On this date in 1853, notorious California bandit Joaquin Murrieta's head is placed on exhibit in the Northern Californian town of Stockton.
The Life and Adventures of Joaquin Murrieta: The Celebrated California Bandit by John Rollin Ridge, gave rise to much of Murrieta's legend. According to this unsubstantiated story, he had come to the Stanislaus River near San Francisco to prospect for gold during the great gold rush. However, Murrieta's Mexican heritage caused him to be beaten and severely whipped, his wife raped, and his brother-in-law killed in an unprovoked attack by racist Americans working their own claims. Vowing revenge, Murrieta formed a gang of Mexicans who roamed the frontier towns and terrorized prospectors and new communities. Ridge's book was so successful that it inspired several copycat works. Murrieta was characterized as a Robin-hood type figure, a Mexican rebel leader, or a vicious outlaw, depending on the author's perspective. In the 1997 film Mask of Zorro, Murrieta appears as Zorro's brother. In Isabel Allende's Daughter of Fortune, he is a Chilean hero. Stories about Murrieta have continued to this day.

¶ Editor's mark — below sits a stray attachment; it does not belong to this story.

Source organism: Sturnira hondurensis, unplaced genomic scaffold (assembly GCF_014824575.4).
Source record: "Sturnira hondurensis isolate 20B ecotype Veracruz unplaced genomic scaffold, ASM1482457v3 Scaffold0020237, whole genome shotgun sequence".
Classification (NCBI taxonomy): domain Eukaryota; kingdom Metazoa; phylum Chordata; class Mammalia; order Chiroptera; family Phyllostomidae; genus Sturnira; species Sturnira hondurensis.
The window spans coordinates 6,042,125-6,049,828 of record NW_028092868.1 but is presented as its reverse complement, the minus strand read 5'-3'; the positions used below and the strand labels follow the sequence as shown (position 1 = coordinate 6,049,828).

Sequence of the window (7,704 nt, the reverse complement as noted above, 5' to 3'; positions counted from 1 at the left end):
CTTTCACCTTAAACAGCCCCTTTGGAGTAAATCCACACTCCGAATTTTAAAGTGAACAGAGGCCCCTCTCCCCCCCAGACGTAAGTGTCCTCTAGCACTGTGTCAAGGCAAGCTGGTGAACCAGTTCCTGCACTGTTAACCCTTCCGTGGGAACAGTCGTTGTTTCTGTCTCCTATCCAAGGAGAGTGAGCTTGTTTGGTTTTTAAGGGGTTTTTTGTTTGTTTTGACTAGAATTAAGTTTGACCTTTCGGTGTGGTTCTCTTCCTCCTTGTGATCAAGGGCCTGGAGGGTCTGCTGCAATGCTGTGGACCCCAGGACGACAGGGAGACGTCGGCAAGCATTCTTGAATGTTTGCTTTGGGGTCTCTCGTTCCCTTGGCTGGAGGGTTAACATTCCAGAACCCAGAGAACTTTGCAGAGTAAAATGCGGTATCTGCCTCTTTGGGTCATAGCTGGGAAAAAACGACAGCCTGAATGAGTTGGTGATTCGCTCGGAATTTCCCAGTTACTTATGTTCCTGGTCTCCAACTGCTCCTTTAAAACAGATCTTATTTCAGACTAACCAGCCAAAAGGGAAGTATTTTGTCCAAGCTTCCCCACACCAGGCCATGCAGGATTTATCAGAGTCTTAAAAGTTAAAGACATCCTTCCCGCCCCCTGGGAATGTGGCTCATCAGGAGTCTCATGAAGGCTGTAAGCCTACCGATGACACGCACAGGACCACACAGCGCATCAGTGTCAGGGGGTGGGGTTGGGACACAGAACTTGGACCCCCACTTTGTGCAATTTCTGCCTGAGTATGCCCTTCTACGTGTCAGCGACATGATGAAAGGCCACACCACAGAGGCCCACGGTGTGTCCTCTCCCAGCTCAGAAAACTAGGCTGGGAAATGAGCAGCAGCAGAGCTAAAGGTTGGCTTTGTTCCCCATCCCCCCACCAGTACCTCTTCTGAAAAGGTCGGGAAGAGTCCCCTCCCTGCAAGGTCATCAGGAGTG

On this date in 1917, Mata Hari is sentenced to death by a French court for spying on Germany's behalf during World War I.
Under interrogation by French military intelligence, Mata Hari herself admitted that she had passed outdated information to a German intelligence officer, yet she claimed that she had also been paid to act as a French spy in Belgium (then occupied by the Germans), though she had not informed the French of her prior dealings with the German consul. She was apparently acting as a double agent, though the Germans had apparently written her off as an ineffective agent whose activities had produced little intelligence of value. Mata Hari was tried in a military court and sentenced, on July 25, 1917, to death by firing squad. As the Times of London reported on October 15, 1917, the day of her execution, "She was in the habit of meeting notorious German spy-masters outside French territory, and she was proved to have communicated important information to them, in return for which she had received several large sums of money since May 1916." Her trial was riddled with bias and circumstantial evidence, however, and many believed the French authorities, as well as the press, trumped her up as "the greatest woman spy of the century" as a distraction for the huge losses the French army was suffering on the Western Front. Viewed by many as a victim due to her career as a dancer and courtesan and the French need to find a scapegoat, Mata Hari remains one of the most glamorous figures to come out of the shadowy world of espionage, and the archetype of the female spy.